Head In The Clouds

If you don’t believe in brownies, you should see my studio. Only a regiment of fairy folk could have created the chaos that now reigns in my studio. Or one slightly distracted fiber artist.

I’m preparing materials for two upcoming events, including a 5-day fiber camp for kids that comes later this month at the same time as the deadline for a big set of teaching proposals for next year. With preparation and development tasks happening simultaneously, my beautiful mind feels not so beautiful. When I should be counting class kit elements, my mind wanders to “what ifs.” And I find myself staring out the window with my head in the clouds.

I used to chide myself for this undisciplined behavior. But as it turns out, it can be a good thing. According to the New York Times, researchers now say:

A wandering mind can protect you from immediate perils and keep you on course toward long-term goals. Sometimes daydreaming is counterproductive, but sometimes it fosters creativity and helps you solve problems.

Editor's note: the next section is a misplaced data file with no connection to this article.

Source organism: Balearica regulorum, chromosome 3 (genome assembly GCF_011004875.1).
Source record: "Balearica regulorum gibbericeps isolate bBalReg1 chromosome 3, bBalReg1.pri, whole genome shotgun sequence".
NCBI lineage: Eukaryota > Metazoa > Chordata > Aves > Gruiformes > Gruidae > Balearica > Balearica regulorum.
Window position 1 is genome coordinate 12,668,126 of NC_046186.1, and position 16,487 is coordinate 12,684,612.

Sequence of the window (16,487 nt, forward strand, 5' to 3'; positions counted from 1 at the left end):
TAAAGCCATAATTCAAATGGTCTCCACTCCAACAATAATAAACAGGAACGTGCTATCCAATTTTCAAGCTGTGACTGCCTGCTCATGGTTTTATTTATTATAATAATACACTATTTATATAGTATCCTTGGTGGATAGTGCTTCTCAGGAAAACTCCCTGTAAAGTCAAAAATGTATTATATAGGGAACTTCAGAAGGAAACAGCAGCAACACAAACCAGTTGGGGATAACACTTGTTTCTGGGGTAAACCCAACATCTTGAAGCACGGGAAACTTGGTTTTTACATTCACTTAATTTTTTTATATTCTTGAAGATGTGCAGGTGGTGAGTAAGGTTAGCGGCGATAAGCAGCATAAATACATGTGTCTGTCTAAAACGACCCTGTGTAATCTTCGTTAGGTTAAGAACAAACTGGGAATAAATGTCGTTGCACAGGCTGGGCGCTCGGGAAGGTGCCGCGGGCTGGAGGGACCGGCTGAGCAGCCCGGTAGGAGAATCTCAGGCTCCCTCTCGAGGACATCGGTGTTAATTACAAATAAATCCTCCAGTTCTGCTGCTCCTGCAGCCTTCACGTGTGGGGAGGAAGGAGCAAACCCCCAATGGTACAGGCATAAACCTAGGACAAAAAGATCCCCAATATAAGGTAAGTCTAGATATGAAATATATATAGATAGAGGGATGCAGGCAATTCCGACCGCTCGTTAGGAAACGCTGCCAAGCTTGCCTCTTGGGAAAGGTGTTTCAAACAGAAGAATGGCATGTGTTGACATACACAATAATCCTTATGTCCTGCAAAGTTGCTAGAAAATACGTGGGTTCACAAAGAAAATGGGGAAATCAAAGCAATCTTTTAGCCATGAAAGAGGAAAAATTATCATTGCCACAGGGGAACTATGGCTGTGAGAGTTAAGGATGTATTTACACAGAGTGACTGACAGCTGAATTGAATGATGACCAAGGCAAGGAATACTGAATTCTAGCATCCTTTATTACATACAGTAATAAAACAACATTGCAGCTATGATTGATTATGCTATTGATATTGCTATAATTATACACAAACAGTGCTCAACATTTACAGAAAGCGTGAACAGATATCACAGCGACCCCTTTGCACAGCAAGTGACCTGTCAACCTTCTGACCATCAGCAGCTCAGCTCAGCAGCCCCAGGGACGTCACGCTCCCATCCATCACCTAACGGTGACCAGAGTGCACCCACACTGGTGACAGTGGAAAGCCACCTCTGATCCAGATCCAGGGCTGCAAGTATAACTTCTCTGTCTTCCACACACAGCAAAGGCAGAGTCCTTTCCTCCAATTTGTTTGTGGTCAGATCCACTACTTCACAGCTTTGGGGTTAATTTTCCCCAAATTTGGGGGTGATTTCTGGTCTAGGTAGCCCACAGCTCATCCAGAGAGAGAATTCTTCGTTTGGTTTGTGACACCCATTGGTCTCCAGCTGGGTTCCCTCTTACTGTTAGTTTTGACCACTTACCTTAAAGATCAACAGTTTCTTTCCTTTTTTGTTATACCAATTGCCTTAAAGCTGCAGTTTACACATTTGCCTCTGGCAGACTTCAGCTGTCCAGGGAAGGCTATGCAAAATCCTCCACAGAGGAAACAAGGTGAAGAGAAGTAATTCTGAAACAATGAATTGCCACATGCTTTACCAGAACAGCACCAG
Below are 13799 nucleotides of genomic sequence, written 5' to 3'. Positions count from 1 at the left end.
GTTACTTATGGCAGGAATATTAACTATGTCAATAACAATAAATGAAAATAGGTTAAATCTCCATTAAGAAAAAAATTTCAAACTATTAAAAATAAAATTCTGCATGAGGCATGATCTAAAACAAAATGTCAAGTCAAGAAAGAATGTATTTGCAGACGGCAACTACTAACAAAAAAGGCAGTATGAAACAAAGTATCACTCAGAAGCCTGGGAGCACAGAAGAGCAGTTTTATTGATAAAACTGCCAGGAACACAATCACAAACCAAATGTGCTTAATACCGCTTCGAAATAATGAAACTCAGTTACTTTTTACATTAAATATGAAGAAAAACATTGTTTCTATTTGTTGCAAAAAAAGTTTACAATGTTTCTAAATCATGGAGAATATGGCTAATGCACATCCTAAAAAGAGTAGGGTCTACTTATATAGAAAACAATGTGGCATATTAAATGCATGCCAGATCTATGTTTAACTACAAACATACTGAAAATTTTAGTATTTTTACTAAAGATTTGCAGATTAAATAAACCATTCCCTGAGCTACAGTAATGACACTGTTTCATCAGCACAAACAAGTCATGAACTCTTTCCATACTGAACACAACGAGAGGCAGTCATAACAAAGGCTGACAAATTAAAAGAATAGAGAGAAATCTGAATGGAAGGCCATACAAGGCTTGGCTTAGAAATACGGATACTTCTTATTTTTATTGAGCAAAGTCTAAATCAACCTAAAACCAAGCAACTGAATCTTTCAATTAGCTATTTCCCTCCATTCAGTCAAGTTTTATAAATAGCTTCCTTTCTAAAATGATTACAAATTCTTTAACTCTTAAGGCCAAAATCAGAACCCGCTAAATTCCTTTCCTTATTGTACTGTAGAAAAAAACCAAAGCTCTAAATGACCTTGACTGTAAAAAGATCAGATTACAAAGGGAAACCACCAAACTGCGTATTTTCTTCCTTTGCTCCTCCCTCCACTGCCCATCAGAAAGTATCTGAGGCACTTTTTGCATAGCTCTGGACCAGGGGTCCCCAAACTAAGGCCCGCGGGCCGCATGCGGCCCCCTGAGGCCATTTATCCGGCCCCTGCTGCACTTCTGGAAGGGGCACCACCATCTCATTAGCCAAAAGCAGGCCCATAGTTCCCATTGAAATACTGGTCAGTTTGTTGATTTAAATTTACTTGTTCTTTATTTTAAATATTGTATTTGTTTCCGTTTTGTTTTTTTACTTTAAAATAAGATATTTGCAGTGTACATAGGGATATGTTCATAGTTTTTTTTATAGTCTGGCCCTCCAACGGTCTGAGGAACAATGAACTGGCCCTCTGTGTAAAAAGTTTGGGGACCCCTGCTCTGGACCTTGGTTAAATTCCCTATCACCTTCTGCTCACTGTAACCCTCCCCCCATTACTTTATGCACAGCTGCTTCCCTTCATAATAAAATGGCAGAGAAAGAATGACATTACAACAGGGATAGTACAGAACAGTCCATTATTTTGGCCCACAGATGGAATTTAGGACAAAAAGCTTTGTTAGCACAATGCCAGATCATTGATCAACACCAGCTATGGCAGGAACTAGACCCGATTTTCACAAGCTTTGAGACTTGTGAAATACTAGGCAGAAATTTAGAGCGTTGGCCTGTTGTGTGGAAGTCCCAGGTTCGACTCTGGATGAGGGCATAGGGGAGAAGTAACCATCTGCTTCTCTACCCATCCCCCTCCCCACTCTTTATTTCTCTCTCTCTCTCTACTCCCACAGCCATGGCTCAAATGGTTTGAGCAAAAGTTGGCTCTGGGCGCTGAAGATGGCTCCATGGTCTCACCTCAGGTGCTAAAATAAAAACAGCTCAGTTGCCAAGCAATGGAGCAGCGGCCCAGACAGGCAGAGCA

Did you notice how much that cloud looks like a lightening bolt? Or how the negative space between the clouds looks like a heart? And I think that dragon is about to chomp the top off one of the pine trees.

I’m back now, but only for a few minutes. Today is my day to do errands in town, which includes picking up some class materials. And while I get lots of good ideas behind the wheel, it still takes studio time to develop those ideas.

Development is not glamorous. It only looks like magic because you don’t see all the false starts and bad middles it takes to come to a good ending. I seldom take pictures of those stages. That’s not because I’m trying to preserve the mystery of it all, but because I’m so busy trying to figure out what the heck to do next I forget to pick up the camera.

Maybe I could get the fairies to start taking pictures. What would you have them photograph?

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Donna Kallner

fiber artist, teacher and explorer, inspired by ancient fiber techniques and all the ways contemporary fiber artists give old ideas a new spin